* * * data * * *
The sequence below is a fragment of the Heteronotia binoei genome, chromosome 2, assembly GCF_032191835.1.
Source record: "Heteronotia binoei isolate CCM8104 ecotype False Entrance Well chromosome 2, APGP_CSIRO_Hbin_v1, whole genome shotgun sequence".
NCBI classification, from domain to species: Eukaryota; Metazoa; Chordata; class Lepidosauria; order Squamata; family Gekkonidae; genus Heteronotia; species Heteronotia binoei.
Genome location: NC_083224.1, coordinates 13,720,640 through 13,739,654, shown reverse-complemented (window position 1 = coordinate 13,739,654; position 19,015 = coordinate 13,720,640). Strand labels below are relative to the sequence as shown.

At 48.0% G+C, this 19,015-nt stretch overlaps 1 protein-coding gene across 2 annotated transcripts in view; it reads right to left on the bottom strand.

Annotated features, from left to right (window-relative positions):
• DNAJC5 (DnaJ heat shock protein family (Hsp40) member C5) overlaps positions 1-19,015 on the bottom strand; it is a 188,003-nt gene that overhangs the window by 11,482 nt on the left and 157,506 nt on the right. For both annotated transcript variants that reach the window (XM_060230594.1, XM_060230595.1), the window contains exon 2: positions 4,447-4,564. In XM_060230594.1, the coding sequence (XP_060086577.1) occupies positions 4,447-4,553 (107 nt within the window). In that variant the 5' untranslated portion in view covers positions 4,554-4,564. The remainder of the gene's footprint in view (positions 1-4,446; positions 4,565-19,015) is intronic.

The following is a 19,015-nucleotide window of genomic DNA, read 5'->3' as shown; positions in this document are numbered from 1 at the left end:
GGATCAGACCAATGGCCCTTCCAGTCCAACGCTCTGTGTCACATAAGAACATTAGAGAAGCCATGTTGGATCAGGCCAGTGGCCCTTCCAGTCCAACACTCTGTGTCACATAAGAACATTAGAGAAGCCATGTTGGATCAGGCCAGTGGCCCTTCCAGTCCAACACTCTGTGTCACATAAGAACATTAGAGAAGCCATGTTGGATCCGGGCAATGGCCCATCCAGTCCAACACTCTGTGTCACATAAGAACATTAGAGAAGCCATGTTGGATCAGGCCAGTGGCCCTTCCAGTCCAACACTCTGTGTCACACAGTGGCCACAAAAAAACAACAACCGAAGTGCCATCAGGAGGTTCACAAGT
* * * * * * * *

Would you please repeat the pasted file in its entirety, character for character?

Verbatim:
The sequence below is a fragment of the Heteronotia binoei genome, chromosome 2, assembly GCF_032191835.1.
Source record: "Heteronotia binoei isolate CCM8104 ecotype False Entrance Well chromosome 2, APGP_CSIRO_Hbin_v1, whole genome shotgun sequence".
NCBI classification, from domain to species: Eukaryota; Metazoa; Chordata; class Lepidosauria; order Squamata; family Gekkonidae; genus Heteronotia; species Heteronotia binoei.
Genome location: NC_083224.1, coordinates 13,720,640 through 13,739,654, shown reverse-complemented (window position 1 = coordinate 13,739,654; position 19,015 = coordinate 13,720,640). Strand labels below are relative to the sequence as shown.

At 48.0% G+C, this 19,015-nt stretch overlaps 1 protein-coding gene across 2 annotated transcripts in view; it reads right to left on the bottom strand.

Annotated features, from left to right (window-relative positions):
• DNAJC5 (DnaJ heat shock protein family (Hsp40) member C5) overlaps positions 1-19,015 on the bottom strand; it is a 188,003-nt gene that overhangs the window by 11,482 nt on the left and 157,506 nt on the right. For both annotated transcript variants that reach the window (XM_060230594.1, XM_060230595.1), the window contains exon 2: positions 4,447-4,564. In XM_060230594.1, the coding sequence (XP_060086577.1) occupies positions 4,447-4,553 (107 nt within the window). In that variant the 5' untranslated portion in view covers positions 4,554-4,564. The remainder of the gene's footprint in view (positions 1-4,446; positions 4,565-19,015) is intronic.

The following is a 19,015-nucleotide window of genomic DNA, read 5'->3' as shown; positions in this document are numbered from 1 at the left end:
GGATCAGACCAATGGCCCTTCCAGTCCAACGCTCTGTGTCACATAAGAACATTAGAGAAGCCATGTTGGATCAGGCCAGTGGCCCTTCCAGTCCAACACTCTGTGTCACATAAGAACATTAGAGAAGCCATGTTGGATCAGGCCAGTGGCCCTTCCAGTCCAACACTCTGTGTCACATAAGAACATTAGAGAAGCCATGTTGGATCCGGGCAATGGCCCATCCAGTCCAACACTCTGTGTCACATAAGAACATTAGAGAAGCCATGTTGGATCAGGCCAGTGGCCCTTCCAGTCCAACACTCTGTGTCACACAGTGGCCACAAAAAAACAACAACCGAAGTGCCATCAGGAGGTTCACAAGT